* Don't drop your traps in 45ft of water with a strong tide and 50ft of rope and expect them to stay. Doh!! (At least we were able to recover them before they went to sea.)

* Do leave traps in the same area to make life easier.

* If you need to buy some bait, mink carcasses work really good

* Do have one person be responsible for making sure the boat doesn't drift into something while you are picking through the crabs. (We managed to have a close encounter with on of the green cans... never again.)

* With all the grass and kelp drifting by, do make sure your kicker water flow tell tale is actually squirting water. (With all the excitement I managed to drop the ball on this also. Lucky for me those little mercs take a real beating, and one impeller later I am back in the game.)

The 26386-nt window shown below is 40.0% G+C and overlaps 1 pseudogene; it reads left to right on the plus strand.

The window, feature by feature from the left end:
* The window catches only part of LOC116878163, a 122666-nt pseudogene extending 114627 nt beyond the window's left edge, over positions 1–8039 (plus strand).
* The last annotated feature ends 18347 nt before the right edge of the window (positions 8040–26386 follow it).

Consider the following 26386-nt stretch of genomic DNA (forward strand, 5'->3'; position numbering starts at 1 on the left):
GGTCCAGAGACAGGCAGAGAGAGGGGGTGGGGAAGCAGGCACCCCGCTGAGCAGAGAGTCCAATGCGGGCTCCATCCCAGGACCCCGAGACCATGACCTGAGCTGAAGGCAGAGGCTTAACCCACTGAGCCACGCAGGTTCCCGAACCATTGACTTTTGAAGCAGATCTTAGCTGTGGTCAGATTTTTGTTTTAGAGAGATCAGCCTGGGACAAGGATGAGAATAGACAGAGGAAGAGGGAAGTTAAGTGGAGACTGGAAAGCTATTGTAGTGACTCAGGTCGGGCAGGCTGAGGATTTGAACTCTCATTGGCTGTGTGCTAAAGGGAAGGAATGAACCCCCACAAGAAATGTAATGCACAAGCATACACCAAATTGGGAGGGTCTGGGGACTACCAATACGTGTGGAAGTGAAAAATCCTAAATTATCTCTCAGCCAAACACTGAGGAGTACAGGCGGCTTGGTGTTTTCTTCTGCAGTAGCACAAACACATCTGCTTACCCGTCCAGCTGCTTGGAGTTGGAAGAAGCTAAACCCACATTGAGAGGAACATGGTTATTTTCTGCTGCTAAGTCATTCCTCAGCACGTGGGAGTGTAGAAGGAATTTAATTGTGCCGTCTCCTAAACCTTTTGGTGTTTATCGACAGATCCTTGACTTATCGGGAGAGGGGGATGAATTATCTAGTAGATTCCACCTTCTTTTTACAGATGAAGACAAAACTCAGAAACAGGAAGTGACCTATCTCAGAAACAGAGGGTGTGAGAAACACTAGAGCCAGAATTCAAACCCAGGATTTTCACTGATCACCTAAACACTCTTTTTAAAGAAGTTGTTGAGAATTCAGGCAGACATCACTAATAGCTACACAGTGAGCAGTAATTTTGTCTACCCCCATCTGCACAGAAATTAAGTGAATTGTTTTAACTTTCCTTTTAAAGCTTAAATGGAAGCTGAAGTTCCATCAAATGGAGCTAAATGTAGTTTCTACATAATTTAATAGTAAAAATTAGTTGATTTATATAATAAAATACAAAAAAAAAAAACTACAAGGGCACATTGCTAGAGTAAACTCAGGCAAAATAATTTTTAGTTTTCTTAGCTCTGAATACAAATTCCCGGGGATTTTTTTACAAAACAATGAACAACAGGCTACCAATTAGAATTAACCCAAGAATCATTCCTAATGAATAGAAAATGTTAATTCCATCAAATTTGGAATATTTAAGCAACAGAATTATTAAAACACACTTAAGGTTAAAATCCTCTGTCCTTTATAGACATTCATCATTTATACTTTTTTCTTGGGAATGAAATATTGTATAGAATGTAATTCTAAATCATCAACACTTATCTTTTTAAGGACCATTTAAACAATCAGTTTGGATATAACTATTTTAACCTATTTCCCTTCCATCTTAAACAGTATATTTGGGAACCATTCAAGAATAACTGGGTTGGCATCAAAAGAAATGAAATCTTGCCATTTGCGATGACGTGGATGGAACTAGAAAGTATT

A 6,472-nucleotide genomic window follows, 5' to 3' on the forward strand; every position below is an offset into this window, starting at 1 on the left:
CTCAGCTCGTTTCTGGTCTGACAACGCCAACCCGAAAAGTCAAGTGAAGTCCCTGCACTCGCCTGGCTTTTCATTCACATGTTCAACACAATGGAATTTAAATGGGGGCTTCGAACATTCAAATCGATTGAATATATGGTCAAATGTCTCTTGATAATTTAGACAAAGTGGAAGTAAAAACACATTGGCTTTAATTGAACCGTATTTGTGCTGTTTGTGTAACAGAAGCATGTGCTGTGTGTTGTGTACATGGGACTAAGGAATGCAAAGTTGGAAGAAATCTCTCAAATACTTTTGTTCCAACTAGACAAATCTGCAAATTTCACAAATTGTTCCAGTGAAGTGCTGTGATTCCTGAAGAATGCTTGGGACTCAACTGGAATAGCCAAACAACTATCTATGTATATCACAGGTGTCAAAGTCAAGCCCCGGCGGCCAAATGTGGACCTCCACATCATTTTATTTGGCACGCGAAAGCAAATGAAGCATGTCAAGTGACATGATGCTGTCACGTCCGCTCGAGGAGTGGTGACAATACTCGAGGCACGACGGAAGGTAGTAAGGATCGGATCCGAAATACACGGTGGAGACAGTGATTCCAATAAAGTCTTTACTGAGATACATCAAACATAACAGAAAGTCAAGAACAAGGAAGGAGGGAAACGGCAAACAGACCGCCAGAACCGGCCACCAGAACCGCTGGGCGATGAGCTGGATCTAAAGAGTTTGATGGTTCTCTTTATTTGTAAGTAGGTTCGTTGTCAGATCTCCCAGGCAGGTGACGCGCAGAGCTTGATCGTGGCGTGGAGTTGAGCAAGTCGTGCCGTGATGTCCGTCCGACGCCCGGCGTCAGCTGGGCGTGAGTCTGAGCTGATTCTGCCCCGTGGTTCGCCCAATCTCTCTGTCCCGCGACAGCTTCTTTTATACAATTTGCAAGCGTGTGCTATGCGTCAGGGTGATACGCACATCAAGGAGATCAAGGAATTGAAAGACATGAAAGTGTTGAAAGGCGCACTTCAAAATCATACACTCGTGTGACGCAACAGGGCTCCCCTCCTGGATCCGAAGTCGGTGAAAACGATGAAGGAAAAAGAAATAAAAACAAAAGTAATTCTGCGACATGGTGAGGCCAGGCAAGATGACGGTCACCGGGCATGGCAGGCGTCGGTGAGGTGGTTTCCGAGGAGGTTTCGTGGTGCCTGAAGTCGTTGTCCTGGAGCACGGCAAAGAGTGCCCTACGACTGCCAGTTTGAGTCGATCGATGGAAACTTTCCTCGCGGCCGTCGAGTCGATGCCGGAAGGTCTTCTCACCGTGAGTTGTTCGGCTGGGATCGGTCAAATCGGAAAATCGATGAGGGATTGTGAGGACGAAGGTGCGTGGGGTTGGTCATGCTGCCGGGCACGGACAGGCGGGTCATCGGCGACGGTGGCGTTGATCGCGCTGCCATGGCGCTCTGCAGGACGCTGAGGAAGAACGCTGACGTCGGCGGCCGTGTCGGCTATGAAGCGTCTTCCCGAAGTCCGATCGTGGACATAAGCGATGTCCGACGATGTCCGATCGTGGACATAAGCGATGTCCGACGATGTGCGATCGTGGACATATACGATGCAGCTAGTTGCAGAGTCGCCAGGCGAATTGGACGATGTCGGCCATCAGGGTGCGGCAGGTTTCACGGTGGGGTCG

* For Yaquina we had success:
- By the big green tank in ~20ft of water
- on the ocean side of the bridge, in 12-15ft
 

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anywhere in tillamook bay is good. raid the fish cleaning station the night before, salmon carks and chicken work great. i have crabbed in the bay many times in the driftboat, now i just get there faster in the big boat..kb
 

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Here's more info than you may want, but thats my nature...